Presented on July 23, 2006
Last revised September 16, 2006
These pages are a review of Alvin Plantinga's “Warranted Christian Belief,” as I taught it in a four-week class at Blackhawk Church.
Towards the end of Part II, I restated Plantinga's definition of warrant:
A belief that is formed by a way of knowing, whose purpose is to produce true beliefs, functioning properly in a person, under conditions which allow proper function, is said to have warrant, i.e. it’s “epistemicologically OK” to believe it, unless it has defeaters.
Warrant is what distinguishes knowledge from mere true belief. The main point of Plantinga's book is to establish that, if true, Christian belief is probably also warranted. In other words, Christian belief does not need “proof” in the evidence-and-reason sense in order to be a philosophically defensible.
According to Plantinga, the strongest de jure objection to Christian faith is that it lacks warrant. In Freud's thought on belief, Plantinga finds the charge that Christian belief is produced by a means of belief formation—wishful thinking—whose purpose is other than the production of true belief. In Marx's thought, Plantinga finds the charge that it is produced under conditions, the pervasiveness of the class struggle, that are not conducive to the formation of true belief.
So the question becomes, “What is a valid belief-forming mechanism for theism and Christian belief? When, and under what conditions, does it function properly? And are there defeaters?”
Plantinga doesn't set out to prove that Christian belief is true, or even to prove that it has warrant. What he is trying to do is show is a way in which it could have warrant, and argue that, if true, it actually has warrant in a way similar to that (It confused me, too).
Plantinga goes about this by examining three great Christian philosophers, Thomas Aquinas, a 13th-century Catholic, John Calvin, a 16th-century reformer, and Jonathan Edwards, an Enlightenment-era 18th-century American preacher whose sermons were used of God to bring about a great revival, the first Great Awakening, in pre-revolutionary America. He uses their writings to construct a pair of what he calls “models” of warrant. He explains “models” at the beginning of Chapter 6, and again at the beginning of Chapter 10. A model of how an idea gets warrant is another idea that is:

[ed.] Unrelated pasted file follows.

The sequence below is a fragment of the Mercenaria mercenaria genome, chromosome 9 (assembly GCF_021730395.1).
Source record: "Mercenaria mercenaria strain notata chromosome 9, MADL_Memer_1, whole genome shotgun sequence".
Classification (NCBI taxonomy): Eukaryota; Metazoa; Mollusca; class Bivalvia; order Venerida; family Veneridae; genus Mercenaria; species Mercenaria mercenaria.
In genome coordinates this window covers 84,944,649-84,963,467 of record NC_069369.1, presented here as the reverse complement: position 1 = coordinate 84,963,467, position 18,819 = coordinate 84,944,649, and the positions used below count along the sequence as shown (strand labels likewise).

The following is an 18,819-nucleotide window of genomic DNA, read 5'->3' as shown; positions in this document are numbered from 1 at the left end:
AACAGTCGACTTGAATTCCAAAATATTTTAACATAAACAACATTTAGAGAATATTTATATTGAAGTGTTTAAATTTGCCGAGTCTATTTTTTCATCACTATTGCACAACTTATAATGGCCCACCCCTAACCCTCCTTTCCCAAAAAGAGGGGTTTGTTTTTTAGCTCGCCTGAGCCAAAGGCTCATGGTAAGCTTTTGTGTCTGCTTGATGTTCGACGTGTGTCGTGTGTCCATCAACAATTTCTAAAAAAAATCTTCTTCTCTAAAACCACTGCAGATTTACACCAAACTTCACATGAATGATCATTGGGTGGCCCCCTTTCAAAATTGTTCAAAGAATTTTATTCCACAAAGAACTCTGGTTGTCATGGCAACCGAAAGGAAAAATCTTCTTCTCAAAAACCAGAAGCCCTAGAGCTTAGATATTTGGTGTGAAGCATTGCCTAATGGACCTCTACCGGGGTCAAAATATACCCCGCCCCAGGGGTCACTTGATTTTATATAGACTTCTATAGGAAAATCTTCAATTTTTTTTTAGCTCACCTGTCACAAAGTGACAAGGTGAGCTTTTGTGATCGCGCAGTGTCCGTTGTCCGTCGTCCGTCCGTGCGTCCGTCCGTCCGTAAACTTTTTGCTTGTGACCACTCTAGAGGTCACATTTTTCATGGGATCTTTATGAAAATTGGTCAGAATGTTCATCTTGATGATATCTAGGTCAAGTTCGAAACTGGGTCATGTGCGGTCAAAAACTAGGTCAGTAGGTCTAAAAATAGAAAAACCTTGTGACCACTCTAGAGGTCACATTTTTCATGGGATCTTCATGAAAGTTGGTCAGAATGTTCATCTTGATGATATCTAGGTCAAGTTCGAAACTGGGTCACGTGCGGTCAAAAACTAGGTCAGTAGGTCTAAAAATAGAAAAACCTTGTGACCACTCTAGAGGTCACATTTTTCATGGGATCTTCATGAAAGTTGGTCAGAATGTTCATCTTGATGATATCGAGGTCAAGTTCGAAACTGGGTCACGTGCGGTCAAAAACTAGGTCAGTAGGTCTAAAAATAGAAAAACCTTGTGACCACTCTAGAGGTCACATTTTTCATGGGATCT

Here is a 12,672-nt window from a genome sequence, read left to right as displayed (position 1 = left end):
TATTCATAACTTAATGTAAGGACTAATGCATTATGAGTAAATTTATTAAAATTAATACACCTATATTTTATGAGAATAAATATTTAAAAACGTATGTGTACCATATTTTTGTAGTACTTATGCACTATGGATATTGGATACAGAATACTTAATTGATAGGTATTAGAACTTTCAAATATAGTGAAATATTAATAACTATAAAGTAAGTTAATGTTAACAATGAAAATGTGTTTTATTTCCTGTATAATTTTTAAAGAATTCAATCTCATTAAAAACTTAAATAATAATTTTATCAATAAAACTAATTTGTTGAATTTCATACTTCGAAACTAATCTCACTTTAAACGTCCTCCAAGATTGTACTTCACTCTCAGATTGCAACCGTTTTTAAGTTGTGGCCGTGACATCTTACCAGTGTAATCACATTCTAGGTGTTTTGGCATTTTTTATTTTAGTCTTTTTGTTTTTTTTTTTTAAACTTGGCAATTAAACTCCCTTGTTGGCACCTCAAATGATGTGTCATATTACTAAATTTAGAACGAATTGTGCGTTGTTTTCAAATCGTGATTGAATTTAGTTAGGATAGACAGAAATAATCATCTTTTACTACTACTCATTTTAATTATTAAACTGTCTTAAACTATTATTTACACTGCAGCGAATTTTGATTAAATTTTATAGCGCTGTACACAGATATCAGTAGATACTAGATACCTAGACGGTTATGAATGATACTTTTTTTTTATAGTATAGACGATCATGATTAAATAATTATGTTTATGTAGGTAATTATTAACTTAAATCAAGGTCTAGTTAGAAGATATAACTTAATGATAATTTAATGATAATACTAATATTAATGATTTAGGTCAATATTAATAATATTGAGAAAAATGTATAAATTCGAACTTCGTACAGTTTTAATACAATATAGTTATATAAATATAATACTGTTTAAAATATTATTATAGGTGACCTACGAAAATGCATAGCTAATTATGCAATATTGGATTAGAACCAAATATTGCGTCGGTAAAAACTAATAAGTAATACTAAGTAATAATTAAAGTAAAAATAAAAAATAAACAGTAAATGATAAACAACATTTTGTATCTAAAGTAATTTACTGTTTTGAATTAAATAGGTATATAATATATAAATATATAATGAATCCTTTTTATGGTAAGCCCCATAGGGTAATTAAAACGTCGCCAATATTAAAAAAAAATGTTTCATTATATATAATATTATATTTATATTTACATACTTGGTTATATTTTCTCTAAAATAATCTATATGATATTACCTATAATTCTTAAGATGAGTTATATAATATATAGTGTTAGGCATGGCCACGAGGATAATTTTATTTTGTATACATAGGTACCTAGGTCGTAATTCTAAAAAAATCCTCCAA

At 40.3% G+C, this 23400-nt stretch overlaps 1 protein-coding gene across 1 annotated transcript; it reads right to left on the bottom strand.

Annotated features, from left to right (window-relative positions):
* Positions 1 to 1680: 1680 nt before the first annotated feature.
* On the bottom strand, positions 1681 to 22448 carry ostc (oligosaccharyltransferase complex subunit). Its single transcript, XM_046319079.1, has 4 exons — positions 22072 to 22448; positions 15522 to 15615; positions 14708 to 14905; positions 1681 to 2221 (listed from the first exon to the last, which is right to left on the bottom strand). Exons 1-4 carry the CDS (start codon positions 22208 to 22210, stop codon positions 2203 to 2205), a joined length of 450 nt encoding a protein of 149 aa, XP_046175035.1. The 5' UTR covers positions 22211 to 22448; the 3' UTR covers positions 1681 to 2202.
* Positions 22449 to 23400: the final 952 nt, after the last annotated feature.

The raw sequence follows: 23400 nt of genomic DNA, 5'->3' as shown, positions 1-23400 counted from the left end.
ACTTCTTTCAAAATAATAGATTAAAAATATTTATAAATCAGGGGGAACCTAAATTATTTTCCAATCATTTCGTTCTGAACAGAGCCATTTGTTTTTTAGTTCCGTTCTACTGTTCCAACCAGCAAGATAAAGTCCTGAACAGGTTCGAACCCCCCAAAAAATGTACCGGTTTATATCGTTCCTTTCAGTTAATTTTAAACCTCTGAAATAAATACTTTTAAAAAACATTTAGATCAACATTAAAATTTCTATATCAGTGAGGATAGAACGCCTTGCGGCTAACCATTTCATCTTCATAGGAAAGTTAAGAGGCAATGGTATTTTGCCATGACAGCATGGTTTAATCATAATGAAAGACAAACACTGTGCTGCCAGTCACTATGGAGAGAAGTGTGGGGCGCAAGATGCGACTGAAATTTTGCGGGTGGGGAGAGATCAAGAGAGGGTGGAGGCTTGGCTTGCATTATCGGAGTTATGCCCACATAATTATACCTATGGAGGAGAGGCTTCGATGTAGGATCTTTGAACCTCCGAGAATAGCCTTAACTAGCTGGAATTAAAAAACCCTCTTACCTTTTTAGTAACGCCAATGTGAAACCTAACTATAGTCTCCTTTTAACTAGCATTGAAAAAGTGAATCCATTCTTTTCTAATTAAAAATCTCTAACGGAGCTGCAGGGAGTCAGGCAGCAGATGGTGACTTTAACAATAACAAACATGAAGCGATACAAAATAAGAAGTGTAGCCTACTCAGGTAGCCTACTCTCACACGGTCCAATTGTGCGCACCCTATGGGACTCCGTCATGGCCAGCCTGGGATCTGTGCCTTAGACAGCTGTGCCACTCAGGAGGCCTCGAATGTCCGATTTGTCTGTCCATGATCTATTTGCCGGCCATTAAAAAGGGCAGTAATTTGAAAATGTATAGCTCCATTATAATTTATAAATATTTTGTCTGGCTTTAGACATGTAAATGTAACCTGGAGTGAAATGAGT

I will try to make my own example. If the idea is “theism is warranted,” then Plantinga's Aquinas/Calvin Model (see next section) of beliefs formed by the working of the sensus divinitatus is a model of how it is warranted. The A/C model has no substantial objections—it is logical, consistent, and cannot clearly be proven false, without assuming that theistic is itself false. Plus, everyone who understands it would agree that, yes, if the model, or something like it, is really happening, then theism is indeed warranted.
Both of Plantinga's models, for theism and for Christian belief, assume that the belief in question is true. This seems circular, but he argues later in Chapter 10 (p. 351-2) that it is not.
To me, this is the weakest part of Plantinga's argument. it seems like he has to qualify his project to such lengths that it doesn't have very much power. Maybe that's because I don't understand this philosophical tool very well. This is motivation enough for me to read his earlier book, Warrant and Proper Function.
Plantinga’s Aquinas/Calvin model for warranted theism—basic belief in the existence of God, rests on what Aquinas called the sensus divinitatus—the sense of the divine.
Under certain circumstances, says Plantinga, such as beholding the beauty of the physical world or contemplating our own nature and guilt, the divine sense produces in us a belief that there is a God, not by way of reasoning, but we “just know.” This knowledge comes not by way of reason—“Look at all those stars; there must be a God,” but in the same basic way that we know that 1+2=3 or that there are trees outside.
The model is that we all have a sensus divinitatus. It's purpose is to produce the true belief that there is a God. When it functions properly, and is under conditions where it can function properly, then it produces theistic belief. If theistic belief lacks defeaters, it is therefore warranted. If there really is a God, then something like this model is very likely true, and belief in God has warrant even if it cannot be “proven.”